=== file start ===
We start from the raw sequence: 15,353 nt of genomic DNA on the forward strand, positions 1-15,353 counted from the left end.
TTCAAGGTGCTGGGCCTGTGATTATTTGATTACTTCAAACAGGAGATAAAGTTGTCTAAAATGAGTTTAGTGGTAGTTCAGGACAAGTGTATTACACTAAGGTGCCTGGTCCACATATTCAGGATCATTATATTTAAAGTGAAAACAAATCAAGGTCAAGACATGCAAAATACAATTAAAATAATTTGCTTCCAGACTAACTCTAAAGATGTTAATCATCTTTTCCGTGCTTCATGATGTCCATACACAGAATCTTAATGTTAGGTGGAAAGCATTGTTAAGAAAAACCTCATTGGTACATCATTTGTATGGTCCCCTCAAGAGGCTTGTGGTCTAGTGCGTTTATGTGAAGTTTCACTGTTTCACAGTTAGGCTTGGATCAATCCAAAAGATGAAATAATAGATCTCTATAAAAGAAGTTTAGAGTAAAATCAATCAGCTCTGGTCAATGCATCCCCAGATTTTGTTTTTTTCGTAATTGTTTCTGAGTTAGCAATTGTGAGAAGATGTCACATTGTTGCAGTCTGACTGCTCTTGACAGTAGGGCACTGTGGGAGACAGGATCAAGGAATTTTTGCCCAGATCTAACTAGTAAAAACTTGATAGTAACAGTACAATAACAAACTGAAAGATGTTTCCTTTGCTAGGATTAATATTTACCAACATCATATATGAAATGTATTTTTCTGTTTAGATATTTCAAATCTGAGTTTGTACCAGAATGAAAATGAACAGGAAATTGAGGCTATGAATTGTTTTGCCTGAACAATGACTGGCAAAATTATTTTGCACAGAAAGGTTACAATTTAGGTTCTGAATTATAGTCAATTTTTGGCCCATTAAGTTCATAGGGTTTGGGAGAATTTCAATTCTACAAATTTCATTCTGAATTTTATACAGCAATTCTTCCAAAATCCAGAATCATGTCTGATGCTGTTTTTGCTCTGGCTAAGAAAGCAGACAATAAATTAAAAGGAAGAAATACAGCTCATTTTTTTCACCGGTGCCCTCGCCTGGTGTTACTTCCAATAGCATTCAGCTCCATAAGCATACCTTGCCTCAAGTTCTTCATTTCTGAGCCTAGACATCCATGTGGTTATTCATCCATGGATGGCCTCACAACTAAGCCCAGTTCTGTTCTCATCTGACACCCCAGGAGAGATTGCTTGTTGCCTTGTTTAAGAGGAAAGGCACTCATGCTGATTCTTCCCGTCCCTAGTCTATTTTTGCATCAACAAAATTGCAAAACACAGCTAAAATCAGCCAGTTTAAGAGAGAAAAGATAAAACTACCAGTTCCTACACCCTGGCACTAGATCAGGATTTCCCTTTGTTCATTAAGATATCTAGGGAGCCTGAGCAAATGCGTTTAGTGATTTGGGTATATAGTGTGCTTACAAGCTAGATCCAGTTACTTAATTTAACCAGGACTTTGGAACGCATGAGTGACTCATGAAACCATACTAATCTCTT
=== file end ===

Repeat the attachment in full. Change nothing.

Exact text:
We start from the raw sequence: 15,353 nt of genomic DNA on the forward strand, positions 1-15,353 counted from the left end.
TTCAAGGTGCTGGGCCTGTGATTATTTGATTACTTCAAACAGGAGATAAAGTTGTCTAAAATGAGTTTAGTGGTAGTTCAGGACAAGTGTATTACACTAAGGTGCCTGGTCCACATATTCAGGATCATTATATTTAAAGTGAAAACAAATCAAGGTCAAGACATGCAAAATACAATTAAAATAATTTGCTTCCAGACTAACTCTAAAGATGTTAATCATCTTTTCCGTGCTTCATGATGTCCATACACAGAATCTTAATGTTAGGTGGAAAGCATTGTTAAGAAAAACCTCATTGGTACATCATTTGTATGGTCCCCTCAAGAGGCTTGTGGTCTAGTGCGTTTATGTGAAGTTTCACTGTTTCACAGTTAGGCTTGGATCAATCCAAAAGATGAAATAATAGATCTCTATAAAAGAAGTTTAGAGTAAAATCAATCAGCTCTGGTCAATGCATCCCCAGATTTTGTTTTTTTCGTAATTGTTTCTGAGTTAGCAATTGTGAGAAGATGTCACATTGTTGCAGTCTGACTGCTCTTGACAGTAGGGCACTGTGGGAGACAGGATCAAGGAATTTTTGCCCAGATCTAACTAGTAAAAACTTGATAGTAACAGTACAATAACAAACTGAAAGATGTTTCCTTTGCTAGGATTAATATTTACCAACATCATATATGAAATGTATTTTTCTGTTTAGATATTTCAAATCTGAGTTTGTACCAGAATGAAAATGAACAGGAAATTGAGGCTATGAATTGTTTTGCCTGAACAATGACTGGCAAAATTATTTTGCACAGAAAGGTTACAATTTAGGTTCTGAATTATAGTCAATTTTTGGCCCATTAAGTTCATAGGGTTTGGGAGAATTTCAATTCTACAAATTTCATTCTGAATTTTATACAGCAATTCTTCCAAAATCCAGAATCATGTCTGATGCTGTTTTTGCTCTGGCTAAGAAAGCAGACAATAAATTAAAAGGAAGAAATACAGCTCATTTTTTTCACCGGTGCCCTCGCCTGGTGTTACTTCCAATAGCATTCAGCTCCATAAGCATACCTTGCCTCAAGTTCTTCATTTCTGAGCCTAGACATCCATGTGGTTATTCATCCATGGATGGCCTCACAACTAAGCCCAGTTCTGTTCTCATCTGACACCCCAGGAGAGATTGCTTGTTGCCTTGTTTAAGAGGAAAGGCACTCATGCTGATTCTTCCCGTCCCTAGTCTATTTTTGCATCAACAAAATTGCAAAACACAGCTAAAATCAGCCAGTTTAAGAGAGAAAAGATAAAACTACCAGTTCCTACACCCTGGCACTAGATCAGGATTTCCCTTTGTTCATTAAGATATCTAGGGAGCCTGAGCAAATGCGTTTAGTGATTTGGGTATATAGTGTGCTTACAAGCTAGATCCAGTTACTTAATTTAACCAGGACTTTGGAACGCATGAGTGACTCATGAAACCATACTAATCTCTT